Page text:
it's important to recognize the range of interests, abilities, backgrounds, and knowledge embodied in all of the people involved. this goes beyond their generic title of "volunteer" or "student".

all of this thinking should be done in light of your stated conference theme. is there a way the interactions, settings, and artifacts can embody the values implicit in your theme? for example, if your theme is about guerrilla typography, it seems silly to  stay cooped up in a room theorizing about it because guerrilla typography (or anything "guerrilla") is about getting out there in small groups and gettin' it done, grassroots style. it's about action and energy. so think about what values are part of your conference theme and if it's possible to reinforce those through your designerly designing.


week 8 A

in class
- discuss “crystal goblet” reading
- review conference titles and descriptions (read aloud). make decisions about conference titles.
- lecture: principles of information graphics
- lecture: type identity
- review timeline revisions individually, as time allows

homework (in this order)
- post your final theme title, written description, and designer bio to your blog.
- read: “c/id: visual identity and branding for the arts” pp 68-73, 96-105, 153-157, 166-171, on my library reserve shelf.
- begin concepting visuals for your theme. your process for doing this is totally up to you. just keep in mind that you are in the initial stages of building a visual system that will be applied across a wide range of materials. also keep in mind that i expect to see progress during each class session. the next class is the beginning of a long period of making stuff. yay!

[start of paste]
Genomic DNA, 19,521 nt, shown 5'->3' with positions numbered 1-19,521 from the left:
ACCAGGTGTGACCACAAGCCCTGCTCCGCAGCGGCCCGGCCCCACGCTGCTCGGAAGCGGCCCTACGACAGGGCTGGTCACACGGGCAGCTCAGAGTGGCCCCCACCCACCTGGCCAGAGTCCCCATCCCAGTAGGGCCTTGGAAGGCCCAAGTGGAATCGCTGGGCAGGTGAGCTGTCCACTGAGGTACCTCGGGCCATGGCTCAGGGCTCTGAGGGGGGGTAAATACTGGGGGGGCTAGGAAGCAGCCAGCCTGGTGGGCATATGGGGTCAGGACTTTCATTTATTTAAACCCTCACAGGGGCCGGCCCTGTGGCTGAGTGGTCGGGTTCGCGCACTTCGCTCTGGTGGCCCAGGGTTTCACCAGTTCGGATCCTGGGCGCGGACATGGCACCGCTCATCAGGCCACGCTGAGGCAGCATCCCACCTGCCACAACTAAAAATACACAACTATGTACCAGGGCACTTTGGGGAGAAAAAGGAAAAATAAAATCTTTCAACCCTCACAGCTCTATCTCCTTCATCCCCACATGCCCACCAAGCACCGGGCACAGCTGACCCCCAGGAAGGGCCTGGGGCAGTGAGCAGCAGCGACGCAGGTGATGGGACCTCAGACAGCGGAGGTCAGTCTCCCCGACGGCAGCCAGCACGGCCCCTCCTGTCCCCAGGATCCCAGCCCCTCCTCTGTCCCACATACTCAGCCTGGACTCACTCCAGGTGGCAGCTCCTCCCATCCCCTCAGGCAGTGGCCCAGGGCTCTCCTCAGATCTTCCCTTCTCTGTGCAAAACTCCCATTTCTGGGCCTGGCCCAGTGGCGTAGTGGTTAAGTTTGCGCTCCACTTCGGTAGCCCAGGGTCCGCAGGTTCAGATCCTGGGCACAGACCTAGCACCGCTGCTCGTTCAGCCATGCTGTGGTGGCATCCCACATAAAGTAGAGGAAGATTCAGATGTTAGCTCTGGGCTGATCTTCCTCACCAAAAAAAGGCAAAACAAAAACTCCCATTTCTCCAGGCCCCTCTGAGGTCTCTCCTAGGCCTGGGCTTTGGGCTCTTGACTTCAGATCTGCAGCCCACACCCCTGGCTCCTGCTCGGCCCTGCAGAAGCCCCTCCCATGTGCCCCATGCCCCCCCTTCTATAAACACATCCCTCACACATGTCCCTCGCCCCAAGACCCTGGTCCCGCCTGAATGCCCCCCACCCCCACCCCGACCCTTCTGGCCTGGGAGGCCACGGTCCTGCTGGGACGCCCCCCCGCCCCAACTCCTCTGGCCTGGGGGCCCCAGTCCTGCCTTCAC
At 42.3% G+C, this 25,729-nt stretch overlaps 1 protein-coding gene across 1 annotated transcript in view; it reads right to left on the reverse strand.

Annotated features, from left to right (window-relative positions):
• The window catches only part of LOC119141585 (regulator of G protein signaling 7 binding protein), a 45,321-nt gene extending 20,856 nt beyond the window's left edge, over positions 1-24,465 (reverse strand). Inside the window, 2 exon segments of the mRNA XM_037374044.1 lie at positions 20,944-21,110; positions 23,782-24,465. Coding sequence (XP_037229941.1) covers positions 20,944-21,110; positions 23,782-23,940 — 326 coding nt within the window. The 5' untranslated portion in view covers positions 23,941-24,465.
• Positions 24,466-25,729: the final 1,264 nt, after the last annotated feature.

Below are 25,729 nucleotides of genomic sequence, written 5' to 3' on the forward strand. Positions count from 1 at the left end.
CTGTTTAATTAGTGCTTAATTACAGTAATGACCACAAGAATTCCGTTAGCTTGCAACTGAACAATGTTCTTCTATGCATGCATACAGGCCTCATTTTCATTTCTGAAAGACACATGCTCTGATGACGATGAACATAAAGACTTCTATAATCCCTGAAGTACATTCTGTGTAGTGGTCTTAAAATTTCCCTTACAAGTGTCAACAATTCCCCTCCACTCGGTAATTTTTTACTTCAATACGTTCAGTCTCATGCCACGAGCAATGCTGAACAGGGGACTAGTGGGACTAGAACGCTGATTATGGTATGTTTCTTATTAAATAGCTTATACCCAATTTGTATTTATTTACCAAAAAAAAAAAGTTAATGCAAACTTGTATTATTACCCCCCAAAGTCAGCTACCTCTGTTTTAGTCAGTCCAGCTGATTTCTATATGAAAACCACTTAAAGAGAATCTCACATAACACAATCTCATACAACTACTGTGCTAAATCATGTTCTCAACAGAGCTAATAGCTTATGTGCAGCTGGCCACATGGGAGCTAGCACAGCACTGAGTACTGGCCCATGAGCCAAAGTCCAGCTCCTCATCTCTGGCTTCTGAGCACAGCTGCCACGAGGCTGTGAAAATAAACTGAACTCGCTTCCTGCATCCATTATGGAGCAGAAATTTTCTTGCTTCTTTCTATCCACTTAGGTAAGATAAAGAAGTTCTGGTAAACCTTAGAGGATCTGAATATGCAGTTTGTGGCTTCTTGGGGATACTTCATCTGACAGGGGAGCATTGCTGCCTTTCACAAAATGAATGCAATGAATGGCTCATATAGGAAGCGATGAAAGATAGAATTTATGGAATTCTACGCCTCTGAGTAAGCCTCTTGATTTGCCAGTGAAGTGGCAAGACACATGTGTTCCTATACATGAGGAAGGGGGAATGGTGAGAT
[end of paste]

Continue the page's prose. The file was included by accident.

week 7B

in class
  • review conference themes as a group. read statements (or a synopsis) aloud and consider the following questions:
    -- as a designer, would you pay money to attend this conference? why or why not? 
    -- does the theme invite multiple interpretations and an interesting range of possible talks, workshops, etc? 
    -- is the theme suitable for contemporary and forward-looking design practice?
    -- what could improve the theme? 
  • review timelines as time allows, in pairs or in small groups.

readThe Crystal Goblet, or Printing Should Be Invisible” by Beatrice Warde (1900 - 1969)
brainstorm a list of theme names and decide on a few favorites to share with the class on monday. if your name is esoteric in some way, consider a descriptive tagline that aids understanding.
write a concise and clear paragraph describing what your theme encompasses -- about three or four sentences. this will appear on major conference materials and should be written in a way that generates excitement about the event. be creative, energetic, smart, and sophisticated. consider your audience.